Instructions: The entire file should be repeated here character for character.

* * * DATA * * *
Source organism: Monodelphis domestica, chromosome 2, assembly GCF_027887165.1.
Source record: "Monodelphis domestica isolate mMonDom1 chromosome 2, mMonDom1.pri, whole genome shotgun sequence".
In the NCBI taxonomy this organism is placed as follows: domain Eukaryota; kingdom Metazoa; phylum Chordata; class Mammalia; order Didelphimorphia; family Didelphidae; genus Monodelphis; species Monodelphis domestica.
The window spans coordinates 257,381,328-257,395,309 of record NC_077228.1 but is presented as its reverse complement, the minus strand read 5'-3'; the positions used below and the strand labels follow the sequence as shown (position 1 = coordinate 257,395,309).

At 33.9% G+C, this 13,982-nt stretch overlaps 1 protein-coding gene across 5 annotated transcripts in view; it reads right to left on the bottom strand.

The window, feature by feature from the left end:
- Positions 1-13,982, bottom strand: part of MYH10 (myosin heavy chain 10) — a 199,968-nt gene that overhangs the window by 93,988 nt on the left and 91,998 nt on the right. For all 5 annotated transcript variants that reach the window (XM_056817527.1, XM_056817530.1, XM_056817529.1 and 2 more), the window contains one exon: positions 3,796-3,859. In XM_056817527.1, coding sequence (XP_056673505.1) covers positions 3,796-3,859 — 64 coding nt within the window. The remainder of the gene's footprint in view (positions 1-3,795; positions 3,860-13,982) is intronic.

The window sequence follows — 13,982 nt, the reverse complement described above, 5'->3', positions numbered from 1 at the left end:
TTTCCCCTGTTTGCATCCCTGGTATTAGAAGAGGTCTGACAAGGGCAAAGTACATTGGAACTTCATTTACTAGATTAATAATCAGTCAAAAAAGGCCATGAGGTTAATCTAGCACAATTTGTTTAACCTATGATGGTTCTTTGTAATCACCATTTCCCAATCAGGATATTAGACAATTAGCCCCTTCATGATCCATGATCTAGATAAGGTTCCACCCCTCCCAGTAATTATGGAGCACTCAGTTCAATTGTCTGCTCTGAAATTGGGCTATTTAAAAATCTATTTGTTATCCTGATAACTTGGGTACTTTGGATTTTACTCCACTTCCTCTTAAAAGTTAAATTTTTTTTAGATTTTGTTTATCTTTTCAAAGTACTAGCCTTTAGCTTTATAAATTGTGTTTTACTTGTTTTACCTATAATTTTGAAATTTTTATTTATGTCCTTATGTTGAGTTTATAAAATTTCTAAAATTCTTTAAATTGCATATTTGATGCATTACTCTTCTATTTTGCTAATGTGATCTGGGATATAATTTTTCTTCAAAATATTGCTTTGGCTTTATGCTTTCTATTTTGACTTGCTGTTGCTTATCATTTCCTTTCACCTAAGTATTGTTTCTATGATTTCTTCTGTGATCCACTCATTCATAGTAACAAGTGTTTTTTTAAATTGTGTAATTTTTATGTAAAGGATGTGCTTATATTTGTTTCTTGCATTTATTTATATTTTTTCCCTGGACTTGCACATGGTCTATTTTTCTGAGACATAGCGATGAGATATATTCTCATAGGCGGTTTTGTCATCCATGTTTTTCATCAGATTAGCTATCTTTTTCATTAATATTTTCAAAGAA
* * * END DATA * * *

Source organism: Monodelphis domestica, chromosome 2, assembly GCF_027887165.1.
Source record: "Monodelphis domestica isolate mMonDom1 chromosome 2, mMonDom1.pri, whole genome shotgun sequence".
In the NCBI taxonomy this organism is placed as follows: domain Eukaryota; kingdom Metazoa; phylum Chordata; class Mammalia; order Didelphimorphia; family Didelphidae; genus Monodelphis; species Monodelphis domestica.
The window spans coordinates 257,381,328-257,395,309 of record NC_077228.1 but is presented as its reverse complement, the minus strand read 5'-3'; the positions used below and the strand labels follow the sequence as shown (position 1 = coordinate 257,395,309).

At 33.9% G+C, this 13,982-nt stretch overlaps 1 protein-coding gene across 5 annotated transcripts in view; it reads right to left on the bottom strand.

The window, feature by feature from the left end:
- Positions 1-13,982, bottom strand: part of MYH10 (myosin heavy chain 10) — a 199,968-nt gene that overhangs the window by 93,988 nt on the left and 91,998 nt on the right. For all 5 annotated transcript variants that reach the window (XM_056817527.1, XM_056817530.1, XM_056817529.1 and 2 more), the window contains one exon: positions 3,796-3,859. In XM_056817527.1, coding sequence (XP_056673505.1) covers positions 3,796-3,859 — 64 coding nt within the window. The remainder of the gene's footprint in view (positions 1-3,795; positions 3,860-13,982) is intronic.

The window sequence follows — 13,982 nt, the reverse complement described above, 5'->3', positions numbered from 1 at the left end:
TTTCCCCTGTTTGCATCCCTGGTATTAGAAGAGGTCTGACAAGGGCAAAGTACATTGGAACTTCATTTACTAGATTAATAATCAGTCAAAAAAGGCCATGAGGTTAATCTAGCACAATTTGTTTAACCTATGATGGTTCTTTGTAATCACCATTTCCCAATCAGGATATTAGACAATTAGCCCCTTCATGATCCATGATCTAGATAAGGTTCCACCCCTCCCAGTAATTATGGAGCACTCAGTTCAATTGTCTGCTCTGAAATTGGGCTATTTAAAAATCTATTTGTTATCCTGATAACTTGGGTACTTTGGATTTTACTCCACTTCCTCTTAAAAGTTAAATTTTTTTTAGATTTTGTTTATCTTTTCAAAGTACTAGCCTTTAGCTTTATAAATTGTGTTTTACTTGTTTTACCTATAATTTTGAAATTTTTATTTATGTCCTTATGTTGAGTTTATAAAATTTCTAAAATTCTTTAAATTGCATATTTGATGCATTACTCTTCTATTTTGCTAATGTGATCTGGGATATAATTTTTCTTCAAAATATTGCTTTGGCTTTATGCTTTCTATTTTGACTTGCTGTTGCTTATCATTTCCTTTCACCTAAGTATTGTTTCTATGATTTCTTCTGTGATCCACTCATTCATAGTAACAAGTGTTTTTTTAAATTGTGTAATTTTTATGTAAAGGATGTGCTTATATTTGTTTCTTGCATTTATTTATATTTTTTCCCTGGACTTGCACATGGTCTATTTTTCTGAGACATAGCGATGAGATATATTCTCATAGGCGGTTTTGTCATCCATGTTTTTCATCAGATTAGCTATCTTTTTCATTAATATTTTCAAAGAA